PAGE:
Ramesh Ponnuru offers one of the very best takes on the 2012 elections. First, Ponnuru argues, the GOP isn’t as a healthy as some Republicans still believe it to be. He points out that a) the party was a drag on Mitt Romney, evidenced by his outperformance of most GOP senate candidates; b) Republicans narrowly lost the popular vote for the House; c) while the party holds 30 of 50 state governorships, each “was elected either in a state Romney carried or in the unusually Republican years of 2009 and 2010 — or, in most cases, both;” and d) even when Republicans hold congressional majorities, they pale versus Democratic majorities.
But those are just symptoms of a deeper problem, Ponnuru concludes, which is that the party doesn’t not have a meaningful domestic policy message for middle-income Americans:
The absence of a middle-class message was the biggest failure of the Romney campaign … To put it differently: The problem isn’t so much that Romney was vulnerable to a set of attacks that appear to have discouraged working-class whites from voting; it’s that he didn’t have anything positive with which to counter those attacks.
The Republican story about how societies prosper — not just the Romney story — dwelt on the heroic entrepreneur stifled by taxes and regulations: an important story with which most people do not identify. The ordinary person does not see himself as a great innovator. He, or she, is trying to make a living and support or maybe start a family. A conservative reform of our health-care system and tax code, among other institutions, might help with these goals. About this person, however, Republicans have had little to say.
If Republicans found a way to apply conservative principles in ways that offered tangible benefits to most voters and then talked about this agenda in those terms, they would improve their standing among all of these groups while also increasing their appeal to white working-class voters. … It is certainly a country that has strong conservative impulses: skepticism of government, respect for religion, concern for the family. What the country does not have is a center-right party that explains how to act on these impulses to improve the national condition. Until it does, it won’t have a center-right political majority either.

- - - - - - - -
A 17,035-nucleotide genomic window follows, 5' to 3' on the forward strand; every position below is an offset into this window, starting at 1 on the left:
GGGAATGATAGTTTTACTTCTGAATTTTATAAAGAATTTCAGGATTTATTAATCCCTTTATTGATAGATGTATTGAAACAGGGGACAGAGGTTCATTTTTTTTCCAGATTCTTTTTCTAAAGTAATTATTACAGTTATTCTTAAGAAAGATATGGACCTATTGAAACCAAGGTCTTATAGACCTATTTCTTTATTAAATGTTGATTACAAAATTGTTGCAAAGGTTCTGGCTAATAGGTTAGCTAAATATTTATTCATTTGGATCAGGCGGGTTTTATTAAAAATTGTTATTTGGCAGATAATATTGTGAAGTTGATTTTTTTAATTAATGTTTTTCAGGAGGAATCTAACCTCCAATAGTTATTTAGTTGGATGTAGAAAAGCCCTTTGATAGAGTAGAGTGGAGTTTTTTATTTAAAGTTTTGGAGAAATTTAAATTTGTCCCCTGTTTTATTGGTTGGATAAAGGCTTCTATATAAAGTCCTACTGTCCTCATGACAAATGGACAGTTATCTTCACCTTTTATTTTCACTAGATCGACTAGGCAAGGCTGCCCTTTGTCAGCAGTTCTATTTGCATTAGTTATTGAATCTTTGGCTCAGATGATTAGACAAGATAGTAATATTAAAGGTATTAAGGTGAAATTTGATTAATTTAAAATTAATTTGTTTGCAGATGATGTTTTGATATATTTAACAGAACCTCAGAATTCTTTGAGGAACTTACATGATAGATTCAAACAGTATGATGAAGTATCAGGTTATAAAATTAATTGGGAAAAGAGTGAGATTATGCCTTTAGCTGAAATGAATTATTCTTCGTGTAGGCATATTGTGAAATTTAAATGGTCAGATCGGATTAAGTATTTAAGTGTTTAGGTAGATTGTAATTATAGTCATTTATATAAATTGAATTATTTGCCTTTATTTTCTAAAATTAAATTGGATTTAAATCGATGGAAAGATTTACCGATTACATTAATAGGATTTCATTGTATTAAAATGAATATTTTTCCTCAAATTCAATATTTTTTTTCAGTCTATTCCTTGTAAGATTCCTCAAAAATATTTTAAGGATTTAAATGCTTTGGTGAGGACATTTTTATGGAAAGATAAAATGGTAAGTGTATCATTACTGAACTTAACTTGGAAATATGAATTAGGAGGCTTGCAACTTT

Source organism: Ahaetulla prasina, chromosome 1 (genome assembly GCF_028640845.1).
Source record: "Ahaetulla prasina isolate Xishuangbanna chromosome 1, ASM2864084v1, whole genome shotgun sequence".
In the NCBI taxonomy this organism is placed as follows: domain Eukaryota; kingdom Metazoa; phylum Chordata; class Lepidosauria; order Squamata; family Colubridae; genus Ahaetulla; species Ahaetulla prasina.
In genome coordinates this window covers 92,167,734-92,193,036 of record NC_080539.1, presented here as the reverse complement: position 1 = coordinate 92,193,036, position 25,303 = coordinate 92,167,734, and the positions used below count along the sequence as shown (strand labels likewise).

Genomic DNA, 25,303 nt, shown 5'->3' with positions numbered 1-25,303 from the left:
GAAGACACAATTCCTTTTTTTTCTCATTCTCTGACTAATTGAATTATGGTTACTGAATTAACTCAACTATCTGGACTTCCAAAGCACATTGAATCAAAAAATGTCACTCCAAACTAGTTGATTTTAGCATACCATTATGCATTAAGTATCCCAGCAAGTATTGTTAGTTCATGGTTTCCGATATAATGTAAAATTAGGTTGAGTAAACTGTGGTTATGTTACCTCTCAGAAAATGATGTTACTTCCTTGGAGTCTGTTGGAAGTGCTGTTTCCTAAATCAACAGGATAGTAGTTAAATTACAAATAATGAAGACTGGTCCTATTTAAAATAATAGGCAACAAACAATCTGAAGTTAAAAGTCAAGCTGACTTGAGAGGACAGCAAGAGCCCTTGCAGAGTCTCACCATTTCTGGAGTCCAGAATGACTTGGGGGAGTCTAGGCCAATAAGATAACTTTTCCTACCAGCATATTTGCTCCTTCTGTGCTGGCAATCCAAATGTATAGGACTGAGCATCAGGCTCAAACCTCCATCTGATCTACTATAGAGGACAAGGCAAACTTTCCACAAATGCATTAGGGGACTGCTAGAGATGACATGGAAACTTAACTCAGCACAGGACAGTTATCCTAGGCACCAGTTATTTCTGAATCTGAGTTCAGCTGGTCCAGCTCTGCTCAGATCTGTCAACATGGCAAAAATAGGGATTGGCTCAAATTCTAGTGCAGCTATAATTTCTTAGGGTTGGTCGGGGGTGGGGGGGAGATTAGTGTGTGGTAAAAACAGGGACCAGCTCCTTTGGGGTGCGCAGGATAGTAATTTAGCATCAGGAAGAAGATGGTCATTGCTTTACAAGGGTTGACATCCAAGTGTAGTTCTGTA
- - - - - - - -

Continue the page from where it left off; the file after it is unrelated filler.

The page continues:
I couldn’t agree more. While Romney often talked, for instance, about increasing “take-home pay,” he was never specific since his tax-cut plan was supposedly “revenue neutral” in that it mostly balanced off lower tax rates with fewer (unspecified) tax breaks. That’s why there wasn’t a simple “tax-cut calculator” on the Romney web site. For many Americans, there was a good chance the Romney tax cut plan would have made minimal immediate difference in their take-home pay. And when half the country isn’t paying income tax, cutting the income tax loses its political potency.
When tax rates were high across income levels, calling for across-the-board tax cuts was policy enough for conservatives and Republicans. Now a more full-spectrum approach is called for: Business tax reform to boost growth, improve international competitiveness, and reduce crony capitalism; a natural-gas driven energy policy combined with more energy science funding; consumer-driven healthcare reform. A pro-growth domestic policy agenda, but also one that is pro-family. As economist Robert Stein has suggested:
There are, of course, already some modest tax benefits attached to having children. Combining the impact of the $1,000 per-child tax credit with 15% of this year’s dependent exemption of $3,650 (15% being the income-tax rate paid by most middle-class parents), it turns out that having a child today reduces the typical household’s annual tax burden by a total of about $1,550. But considering both the cost and the value of raising children, $1,550 is much too low.
To correct for this inadequate treatment of households with children, the existing dependent exemption for children, the child credit, the child-care credit, and the adoption credit should be replaced with one new $4,000 credit per child that can be used to offset both income and payroll taxes.
The new child credit would accomplish several significant policy goals. First, it would offset the anti-parenting bias created by Social Security and Medicare. Second, the credit would help simplify the tax code by getting rid of other exemptions and credits that apply to children. Third, and very important for many families, it would end the bias against families with a stay-at-home parent now caused by the child-care credit (which applies only if both parents are working for pay). And finally, it would reduce effective marginal tax rates for many middle-class families.
So who will be the first 2016er to jump on board?